Greater outreach needed in fight against measles

A young boy suffering from measles being held by his grandmother at a state-run hospital in Hanoi.
PHOTO: Greater outreach needed in fight against measles

The rise in the number of measles cases, particularly among young children, is a matter of concern ("Spike in measles cases in Singapore"; last Saturday).

The reasons given for not getting vaccinated against the disease reflect a misconception over the nature of the infection and the vaccination.

It is alarming that parents believe the risk of contracting measles is low since the majority have already been vaccinated. If everyone has this mindset, then the risk could potentially be amplified.

Even with a high take-up rate for vaccination, children who are not vaccinated can get infected easily, given their susceptibility to the disease and their being in close proximity with many of their peers in pre-school.

Measures such as making the jabs free for children and imposing financial penalties for non-compliance are laudable but should be complemented with greater outreach efforts.

Perhaps the Health Promotion Board could come up with a pamphlet summarising the facts pertaining to the infection and why vaccination is necessary. This would help to correct misconceptions, such as the belief that the risk of contracting measles is low.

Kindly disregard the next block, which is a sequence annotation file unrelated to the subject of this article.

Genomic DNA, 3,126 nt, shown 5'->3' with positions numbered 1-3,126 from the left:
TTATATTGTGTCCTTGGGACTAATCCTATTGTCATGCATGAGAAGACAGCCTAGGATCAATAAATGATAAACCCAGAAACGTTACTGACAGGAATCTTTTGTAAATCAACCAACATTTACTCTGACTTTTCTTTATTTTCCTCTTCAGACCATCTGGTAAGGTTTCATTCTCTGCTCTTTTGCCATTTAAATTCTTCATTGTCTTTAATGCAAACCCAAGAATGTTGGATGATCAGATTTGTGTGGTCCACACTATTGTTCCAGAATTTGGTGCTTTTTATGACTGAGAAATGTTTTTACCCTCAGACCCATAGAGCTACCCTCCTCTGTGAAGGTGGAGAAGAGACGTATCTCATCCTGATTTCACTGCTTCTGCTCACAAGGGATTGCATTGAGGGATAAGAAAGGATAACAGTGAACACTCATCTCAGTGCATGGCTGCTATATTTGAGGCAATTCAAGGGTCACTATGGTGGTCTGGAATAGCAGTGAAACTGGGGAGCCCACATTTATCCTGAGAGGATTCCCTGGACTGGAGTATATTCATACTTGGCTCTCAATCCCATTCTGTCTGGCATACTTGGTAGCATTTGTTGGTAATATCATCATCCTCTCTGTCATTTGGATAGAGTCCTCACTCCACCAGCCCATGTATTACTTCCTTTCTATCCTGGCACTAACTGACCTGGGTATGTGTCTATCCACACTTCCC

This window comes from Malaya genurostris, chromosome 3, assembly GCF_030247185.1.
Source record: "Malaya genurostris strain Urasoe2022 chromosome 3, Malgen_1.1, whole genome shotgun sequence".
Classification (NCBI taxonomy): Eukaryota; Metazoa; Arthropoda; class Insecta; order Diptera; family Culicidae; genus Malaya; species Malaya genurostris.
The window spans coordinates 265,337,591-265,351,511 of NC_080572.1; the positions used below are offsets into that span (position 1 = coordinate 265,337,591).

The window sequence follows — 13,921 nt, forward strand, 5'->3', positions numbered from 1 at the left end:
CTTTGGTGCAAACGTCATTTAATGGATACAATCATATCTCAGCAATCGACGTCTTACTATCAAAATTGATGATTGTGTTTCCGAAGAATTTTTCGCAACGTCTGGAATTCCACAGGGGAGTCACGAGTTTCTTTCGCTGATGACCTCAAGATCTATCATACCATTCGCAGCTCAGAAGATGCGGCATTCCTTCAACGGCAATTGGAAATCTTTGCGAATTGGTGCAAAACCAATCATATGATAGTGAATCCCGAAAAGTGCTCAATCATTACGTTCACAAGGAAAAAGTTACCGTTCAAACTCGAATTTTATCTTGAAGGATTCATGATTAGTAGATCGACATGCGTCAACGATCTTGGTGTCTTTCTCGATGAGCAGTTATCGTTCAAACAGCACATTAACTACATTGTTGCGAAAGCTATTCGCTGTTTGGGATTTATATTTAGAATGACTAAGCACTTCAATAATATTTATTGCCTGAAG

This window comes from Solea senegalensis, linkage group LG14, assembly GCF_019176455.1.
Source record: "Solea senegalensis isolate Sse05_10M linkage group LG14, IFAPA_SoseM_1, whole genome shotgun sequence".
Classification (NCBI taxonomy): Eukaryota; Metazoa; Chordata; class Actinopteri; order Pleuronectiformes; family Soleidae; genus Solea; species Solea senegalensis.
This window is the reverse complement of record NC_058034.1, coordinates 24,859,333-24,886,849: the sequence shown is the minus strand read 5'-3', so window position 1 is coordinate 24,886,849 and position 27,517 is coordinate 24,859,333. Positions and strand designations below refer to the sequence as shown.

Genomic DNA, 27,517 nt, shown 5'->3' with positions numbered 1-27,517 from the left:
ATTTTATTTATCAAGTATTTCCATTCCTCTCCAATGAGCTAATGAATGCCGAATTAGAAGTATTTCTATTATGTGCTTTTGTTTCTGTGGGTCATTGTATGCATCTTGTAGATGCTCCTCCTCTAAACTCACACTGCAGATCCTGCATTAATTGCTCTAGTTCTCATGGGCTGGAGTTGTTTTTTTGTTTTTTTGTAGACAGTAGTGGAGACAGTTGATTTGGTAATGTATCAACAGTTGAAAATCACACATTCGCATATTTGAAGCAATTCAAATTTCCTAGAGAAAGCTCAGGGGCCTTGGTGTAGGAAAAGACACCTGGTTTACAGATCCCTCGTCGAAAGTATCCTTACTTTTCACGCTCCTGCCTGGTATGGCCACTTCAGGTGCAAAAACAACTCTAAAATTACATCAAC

These pamphlets could be distributed by post to parents with pre-school children.

Kindergartens and nurseries should also take active measures to ensure that their pupils have gone for vaccination.

Perhaps community clubs could partner polyclinics to hold annual vaccination exercises, so that citizens living too far from the polyclinics can get their children vaccinated at community clubs near their homes.

Contracting measles can be quite a painful experience for children. It is also costly for parents, who will also need to take leave from work to take care of their sick children.

More crucially, a high take-up rate is necessary to protect infants who are not old enough to receive the jab.

Letter by Yeo Tong Wei

This article was published on May 14 in The Straits Times.

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